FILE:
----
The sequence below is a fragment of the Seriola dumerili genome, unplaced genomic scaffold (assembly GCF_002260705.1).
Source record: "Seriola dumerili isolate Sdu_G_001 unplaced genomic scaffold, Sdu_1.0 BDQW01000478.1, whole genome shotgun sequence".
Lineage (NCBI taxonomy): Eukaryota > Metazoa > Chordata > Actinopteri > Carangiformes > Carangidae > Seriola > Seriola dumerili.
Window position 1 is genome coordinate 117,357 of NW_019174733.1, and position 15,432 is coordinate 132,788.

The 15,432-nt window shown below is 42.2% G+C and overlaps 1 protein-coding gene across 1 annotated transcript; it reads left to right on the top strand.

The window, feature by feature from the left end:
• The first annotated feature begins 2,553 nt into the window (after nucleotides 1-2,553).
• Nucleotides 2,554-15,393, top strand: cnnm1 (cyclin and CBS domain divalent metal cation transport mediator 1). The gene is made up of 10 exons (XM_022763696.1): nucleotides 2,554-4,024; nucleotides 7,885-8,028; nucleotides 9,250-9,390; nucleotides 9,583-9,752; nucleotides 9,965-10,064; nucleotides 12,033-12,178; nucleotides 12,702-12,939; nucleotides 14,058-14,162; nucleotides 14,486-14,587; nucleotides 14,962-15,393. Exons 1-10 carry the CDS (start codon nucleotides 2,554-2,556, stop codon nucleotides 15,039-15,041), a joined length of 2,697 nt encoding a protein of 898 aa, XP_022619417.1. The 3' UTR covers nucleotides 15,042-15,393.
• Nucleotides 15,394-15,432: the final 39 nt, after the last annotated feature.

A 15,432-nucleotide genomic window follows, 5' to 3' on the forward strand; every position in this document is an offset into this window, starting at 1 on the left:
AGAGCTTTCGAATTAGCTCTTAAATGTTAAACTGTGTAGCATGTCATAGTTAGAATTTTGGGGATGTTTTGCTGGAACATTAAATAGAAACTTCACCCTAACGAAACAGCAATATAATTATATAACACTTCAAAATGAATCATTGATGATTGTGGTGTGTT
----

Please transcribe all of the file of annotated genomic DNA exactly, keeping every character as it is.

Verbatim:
The sequence below is a fragment of the Seriola dumerili genome, unplaced genomic scaffold (assembly GCF_002260705.1).
Source record: "Seriola dumerili isolate Sdu_G_001 unplaced genomic scaffold, Sdu_1.0 BDQW01000478.1, whole genome shotgun sequence".
Lineage (NCBI taxonomy): Eukaryota > Metazoa > Chordata > Actinopteri > Carangiformes > Carangidae > Seriola > Seriola dumerili.
Window position 1 is genome coordinate 117,357 of NW_019174733.1, and position 15,432 is coordinate 132,788.

The 15,432-nt window shown below is 42.2% G+C and overlaps 1 protein-coding gene across 1 annotated transcript; it reads left to right on the top strand.

The window, feature by feature from the left end:
• The first annotated feature begins 2,553 nt into the window (after nucleotides 1-2,553).
• Nucleotides 2,554-15,393, top strand: cnnm1 (cyclin and CBS domain divalent metal cation transport mediator 1). The gene is made up of 10 exons (XM_022763696.1): nucleotides 2,554-4,024; nucleotides 7,885-8,028; nucleotides 9,250-9,390; nucleotides 9,583-9,752; nucleotides 9,965-10,064; nucleotides 12,033-12,178; nucleotides 12,702-12,939; nucleotides 14,058-14,162; nucleotides 14,486-14,587; nucleotides 14,962-15,393. Exons 1-10 carry the CDS (start codon nucleotides 2,554-2,556, stop codon nucleotides 15,039-15,041), a joined length of 2,697 nt encoding a protein of 898 aa, XP_022619417.1. The 3' UTR covers nucleotides 15,042-15,393.
• Nucleotides 15,394-15,432: the final 39 nt, after the last annotated feature.

A 15,432-nucleotide genomic window follows, 5' to 3' on the forward strand; every position in this document is an offset into this window, starting at 1 on the left:
AGAGCTTTCGAATTAGCTCTTAAATGTTAAACTGTGTAGCATGTCATAGTTAGAATTTTGGGGATGTTTTGCTGGAACATTAAATAGAAACTTCACCCTAACGAAACAGCAATATAATTATATAACACTTCAAAATGAATCATTGATGATTGTGGTGTGTT